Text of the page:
9781107041073 (hardback) 1107041074 (hardback) 9781107621947 (paperback) 1107621941 (paperback)
Other Standard Identifiers
"One of the most important developments in world politics in the last decade has been the spread of the idea that state sovereignty comes with responsibilities as well as privileges, and that there exists a global responsibility to protect people threatened by mass atrocities. The principle of the Responsibility to Protect is an acknowledgment by all who live in zones of safety of a duty of care towards those in zones of danger. Thakur and Maley argue that this principle has not been discussed sufficiently in the context of international and political theory, in particular the nature and foundations of political and international order and the strength and legitimacy of the state. The book brings together a range of authors to discuss the different ways in which the Responsibility to Protect can be theorised, using case studies to locate the idea within wider traditions of moral responsibilities in international relations"-- Provided by publisher. "One of the most important developments in world politics in the last decade has been the spread of the twin ideas that state sovereignty comes with responsibilities - both domestic and international - as well as privileges, and that there exists a global responsibility to protect people threatened by mass-atrocity crimes. The 2001 report of the International Commission on Intervention and State Sovereignty entitled The Responsibility to Protect put these ideas into active circulation, and United Nations resolutions in 2005 on the 60th anniversary of the establishment of the United Nations gave the idea further substance. More recently, the justification of NATO action in Libya on the strength of Security Council Resolutions 1970 and 1973, which made explicit reference to the principle of the Responsibility to Protect, has put this particular notion at the centre of discussion of some of the most challenging political dilemmas of our times. As international leaders struggle to find ways to deal with mounting political violence in Syria and more recently with the emergence of the self-styled 'Islamic State in Iraq and Syria', the idea of the Responsibility to Protect, now increasingly labelled simply R2P, is never far below the surface"-- Provided by publisher.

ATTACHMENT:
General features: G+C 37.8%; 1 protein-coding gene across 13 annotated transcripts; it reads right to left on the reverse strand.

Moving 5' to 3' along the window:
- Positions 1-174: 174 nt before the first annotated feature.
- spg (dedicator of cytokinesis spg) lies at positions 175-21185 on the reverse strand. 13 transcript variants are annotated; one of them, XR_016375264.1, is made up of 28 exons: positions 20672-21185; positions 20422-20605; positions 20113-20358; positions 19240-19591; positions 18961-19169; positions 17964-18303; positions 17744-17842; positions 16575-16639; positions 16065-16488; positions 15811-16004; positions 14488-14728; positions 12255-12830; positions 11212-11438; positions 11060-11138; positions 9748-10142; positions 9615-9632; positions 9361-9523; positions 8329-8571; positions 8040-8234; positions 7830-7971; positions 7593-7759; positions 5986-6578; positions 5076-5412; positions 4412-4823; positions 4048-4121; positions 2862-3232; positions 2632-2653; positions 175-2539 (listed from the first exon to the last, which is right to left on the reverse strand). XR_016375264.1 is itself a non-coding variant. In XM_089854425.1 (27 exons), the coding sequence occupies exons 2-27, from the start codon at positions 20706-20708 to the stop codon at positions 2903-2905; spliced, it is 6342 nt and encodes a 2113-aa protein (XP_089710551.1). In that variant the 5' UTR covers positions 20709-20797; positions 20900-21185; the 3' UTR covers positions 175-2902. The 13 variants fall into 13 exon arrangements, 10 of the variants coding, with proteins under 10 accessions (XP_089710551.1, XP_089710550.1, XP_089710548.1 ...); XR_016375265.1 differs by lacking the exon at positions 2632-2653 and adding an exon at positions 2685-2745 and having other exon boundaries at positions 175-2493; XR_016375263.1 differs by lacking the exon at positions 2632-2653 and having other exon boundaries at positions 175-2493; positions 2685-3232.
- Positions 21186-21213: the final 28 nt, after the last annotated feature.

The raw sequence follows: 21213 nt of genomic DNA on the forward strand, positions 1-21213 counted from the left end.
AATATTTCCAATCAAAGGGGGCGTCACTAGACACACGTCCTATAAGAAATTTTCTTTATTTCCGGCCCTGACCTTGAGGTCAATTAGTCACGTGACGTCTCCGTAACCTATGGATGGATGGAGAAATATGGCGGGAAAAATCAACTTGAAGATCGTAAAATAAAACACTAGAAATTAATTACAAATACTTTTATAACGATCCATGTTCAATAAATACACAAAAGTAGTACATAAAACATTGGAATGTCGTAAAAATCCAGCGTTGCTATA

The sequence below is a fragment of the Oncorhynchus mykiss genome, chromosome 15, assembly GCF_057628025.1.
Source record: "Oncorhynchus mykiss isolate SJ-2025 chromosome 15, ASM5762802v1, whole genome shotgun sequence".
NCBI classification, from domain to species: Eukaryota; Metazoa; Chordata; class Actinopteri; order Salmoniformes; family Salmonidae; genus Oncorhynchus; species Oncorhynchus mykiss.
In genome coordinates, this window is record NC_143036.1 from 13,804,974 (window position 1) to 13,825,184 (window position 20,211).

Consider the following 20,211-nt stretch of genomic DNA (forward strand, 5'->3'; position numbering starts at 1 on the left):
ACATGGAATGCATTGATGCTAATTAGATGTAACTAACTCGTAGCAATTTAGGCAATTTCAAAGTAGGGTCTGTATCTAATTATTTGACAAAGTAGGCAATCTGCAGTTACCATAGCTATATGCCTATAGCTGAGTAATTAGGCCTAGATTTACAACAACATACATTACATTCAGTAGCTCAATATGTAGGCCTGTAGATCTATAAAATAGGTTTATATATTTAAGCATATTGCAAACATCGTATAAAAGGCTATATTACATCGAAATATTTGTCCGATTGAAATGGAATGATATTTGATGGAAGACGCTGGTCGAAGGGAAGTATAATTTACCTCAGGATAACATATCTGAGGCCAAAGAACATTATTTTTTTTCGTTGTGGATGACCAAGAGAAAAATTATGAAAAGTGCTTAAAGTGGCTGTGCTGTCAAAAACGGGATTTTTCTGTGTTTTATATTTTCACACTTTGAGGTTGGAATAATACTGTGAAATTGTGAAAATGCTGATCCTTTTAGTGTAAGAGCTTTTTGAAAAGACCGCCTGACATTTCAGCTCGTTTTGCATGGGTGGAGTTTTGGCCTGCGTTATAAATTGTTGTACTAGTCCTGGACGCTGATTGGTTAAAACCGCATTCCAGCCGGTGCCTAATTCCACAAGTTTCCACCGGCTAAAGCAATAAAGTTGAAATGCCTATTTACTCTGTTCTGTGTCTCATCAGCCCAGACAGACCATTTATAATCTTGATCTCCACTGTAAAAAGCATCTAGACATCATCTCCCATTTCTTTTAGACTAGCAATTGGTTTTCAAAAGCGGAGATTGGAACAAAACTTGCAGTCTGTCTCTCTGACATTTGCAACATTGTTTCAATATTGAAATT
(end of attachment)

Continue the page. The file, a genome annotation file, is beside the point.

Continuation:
Bibliography, etc. Note
Includes bibliographical references and index.
Formatted Contents Note
Part I. Context 1. Introduction: theorising global responsibilities / Ramesh Thakur and William Maley 2. The evolution of the responsibility to protect: from concept and principle to actionable norm / Gareth Evans 3. From the right to persecute to the responsibility to protect: Feuerbachian inversions of rights and responsibilities in state-citizen relations / Charles Sampford and Ramesh Thakur 4. Responsibility to protect and a theory of norm circulation / Amitav Acharya Part II. The Responsibility to Protect, Normative Theory, and Global Governance 5. Responsibility to protect and world order / Tim Dunne 6. International law and the responsibility to protect / Michael Byers 7. The Responsibility to protect, multilateralism and international legitimacy / Edward Newman 8. Global governance and the responsibility to protect / Abiodun Williams 9. International law, the responsibility to protect and international crises / Jean-Marc Coicaud 10. The Responsibility to protect and the just war tradition / Alex J. Bellamy 11. War is not the answer: the responsibility to protect and military intervention / Jonathan Graubart Part III. The Responsibility to Protect and International Social Purposes 12. United Nations peacekeeping and the responsibility to protect / Mats Berdal 13. Humanitarian law, refugee protection and the responsibility to protect / William Maley 14. Is the responsibility to protect doctrine gender-neutral? / Susan Harris Rimmer 15. The responsibility to protect: a western idea? / Jacinta O'Hagan 16. Colonialism and the responsibility to protect / Siddharth Mallavarapu.
KZ6369 .T473 2015
New York : Cambridge University Press, 2015.